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How to Sell Stuff on Craigslist Successfully – 5 Craigslist Selling Tips

By Angela Colley

craigslist logoRecently, while unpacking after a move, I came to a not-so-startling revelation: I had a lot of things that I did not really need. I still had boxes that I never unpacked from my previous move, which was two years ago. Now, I know I have a habit of keeping things for too long and taking frugal living too far, especially when it comes to electronics. I always think I may suddenly need them (or have the ability to fix them) one day. Two years of unpacked boxes, however, is borderline hoarding.

I got out a new box, drew a huge dollar sign on it, and tossed in anything worth selling. Over the next few weeks, I sold 25 different items on Craigslist, and made enough money to replenish the savings I spent for the move.

Anyone can sell anything on Craigslist, but I’ve learned that making money on Craigslist really is an art form. To get the most out of your old stuff, you need a smart plan, a mix of great photos, a fair price, and a clever advertisement.

How to Sell on Craigslist

1. Plan and Research

box unwanted items to sellDon’t just jump into your advertisement without some careful planning and investigating. You’ll need to do some research to find the best price and write the best description, especially if you don’t know the technical specifications of your item.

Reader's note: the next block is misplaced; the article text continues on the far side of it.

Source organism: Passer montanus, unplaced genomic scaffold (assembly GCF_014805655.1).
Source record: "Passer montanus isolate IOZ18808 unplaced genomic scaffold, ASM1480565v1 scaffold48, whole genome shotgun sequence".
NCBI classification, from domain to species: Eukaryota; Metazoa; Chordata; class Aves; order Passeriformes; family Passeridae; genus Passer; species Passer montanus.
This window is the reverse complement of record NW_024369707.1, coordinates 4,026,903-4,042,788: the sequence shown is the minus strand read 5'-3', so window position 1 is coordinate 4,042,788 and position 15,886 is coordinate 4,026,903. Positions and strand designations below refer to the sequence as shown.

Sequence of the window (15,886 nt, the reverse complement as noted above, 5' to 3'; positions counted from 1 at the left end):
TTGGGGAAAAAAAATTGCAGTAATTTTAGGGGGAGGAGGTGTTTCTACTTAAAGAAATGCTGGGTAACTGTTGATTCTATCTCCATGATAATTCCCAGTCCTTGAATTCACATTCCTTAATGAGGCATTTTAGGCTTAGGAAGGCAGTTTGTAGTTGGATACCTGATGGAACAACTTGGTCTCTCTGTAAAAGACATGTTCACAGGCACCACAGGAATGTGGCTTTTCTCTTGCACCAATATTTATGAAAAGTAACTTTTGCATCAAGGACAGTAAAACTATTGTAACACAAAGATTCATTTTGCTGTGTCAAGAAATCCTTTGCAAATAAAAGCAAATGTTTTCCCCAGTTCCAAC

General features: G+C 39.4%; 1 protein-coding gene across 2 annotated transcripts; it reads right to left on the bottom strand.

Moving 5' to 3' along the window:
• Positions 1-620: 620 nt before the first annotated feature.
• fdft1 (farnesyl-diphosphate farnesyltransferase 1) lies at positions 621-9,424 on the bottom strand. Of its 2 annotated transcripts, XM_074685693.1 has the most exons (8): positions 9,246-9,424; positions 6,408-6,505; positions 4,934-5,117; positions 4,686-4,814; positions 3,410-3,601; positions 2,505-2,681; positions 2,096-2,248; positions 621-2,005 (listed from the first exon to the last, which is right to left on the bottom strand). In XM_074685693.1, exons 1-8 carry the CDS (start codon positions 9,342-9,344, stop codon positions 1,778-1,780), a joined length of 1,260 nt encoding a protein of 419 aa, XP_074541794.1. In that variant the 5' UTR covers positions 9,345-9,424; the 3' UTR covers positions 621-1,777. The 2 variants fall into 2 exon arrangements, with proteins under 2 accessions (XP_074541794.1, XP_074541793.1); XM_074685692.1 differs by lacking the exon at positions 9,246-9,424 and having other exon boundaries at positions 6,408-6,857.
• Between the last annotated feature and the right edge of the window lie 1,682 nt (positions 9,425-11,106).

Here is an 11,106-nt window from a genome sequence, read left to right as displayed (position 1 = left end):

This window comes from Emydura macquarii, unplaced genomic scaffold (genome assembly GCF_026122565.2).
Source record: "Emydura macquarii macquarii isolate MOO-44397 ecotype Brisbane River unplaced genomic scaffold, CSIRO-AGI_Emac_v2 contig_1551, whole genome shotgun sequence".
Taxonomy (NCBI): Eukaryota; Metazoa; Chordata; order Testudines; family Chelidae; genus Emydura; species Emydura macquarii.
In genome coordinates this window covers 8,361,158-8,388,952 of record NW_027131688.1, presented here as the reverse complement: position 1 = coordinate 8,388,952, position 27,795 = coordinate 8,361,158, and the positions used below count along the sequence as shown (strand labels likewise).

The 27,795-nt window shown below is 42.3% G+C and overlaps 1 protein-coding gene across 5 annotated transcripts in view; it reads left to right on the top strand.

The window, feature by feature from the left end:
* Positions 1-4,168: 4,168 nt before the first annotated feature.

During my unpacking fiasco, for example, I realized I had two digital cameras. I didn’t know much about either one, except that they were both cameras and I wanted one of them to be dollars. I researched both of the cameras on technology sites, figured out which one I’d keep, and posted the other one using the published specs and pricing as a guideline.

Remember that Craigslist is a very competitive marketplace, and other people are probably selling items that are very similar to yours. If you’re the one with more information, potential buyers are more likely to find you and more likely to do business with you.

Unless you have a rare collectible or antique, you can get all your research done in three quick steps:

  1. Look up your item on popular review or pricing websites. For instance, you can research most electronics on CNET or the manufacturer’s website. Both sources will provide you with technical specs and features. You can then use this information to provide the necessary detail for potential buyers.